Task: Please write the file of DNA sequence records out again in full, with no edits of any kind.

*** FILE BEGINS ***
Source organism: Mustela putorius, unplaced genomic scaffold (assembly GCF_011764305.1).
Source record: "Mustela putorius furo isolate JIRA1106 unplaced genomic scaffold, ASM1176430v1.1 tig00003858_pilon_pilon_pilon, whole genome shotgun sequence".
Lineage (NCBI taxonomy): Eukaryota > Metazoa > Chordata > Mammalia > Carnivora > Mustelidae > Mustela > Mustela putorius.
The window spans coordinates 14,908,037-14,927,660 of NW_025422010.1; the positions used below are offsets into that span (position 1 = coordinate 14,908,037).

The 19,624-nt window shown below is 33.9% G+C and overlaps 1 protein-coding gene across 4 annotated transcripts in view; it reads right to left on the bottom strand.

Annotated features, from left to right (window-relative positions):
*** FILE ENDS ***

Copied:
Source organism: Mustela putorius, unplaced genomic scaffold (assembly GCF_011764305.1).
Source record: "Mustela putorius furo isolate JIRA1106 unplaced genomic scaffold, ASM1176430v1.1 tig00003858_pilon_pilon_pilon, whole genome shotgun sequence".
Lineage (NCBI taxonomy): Eukaryota > Metazoa > Chordata > Mammalia > Carnivora > Mustelidae > Mustela > Mustela putorius.
The window spans coordinates 14,908,037-14,927,660 of NW_025422010.1; the positions used below are offsets into that span (position 1 = coordinate 14,908,037).

The 19,624-nt window shown below is 33.9% G+C and overlaps 1 protein-coding gene across 4 annotated transcripts in view; it reads right to left on the bottom strand.

Annotated features, from left to right (window-relative positions):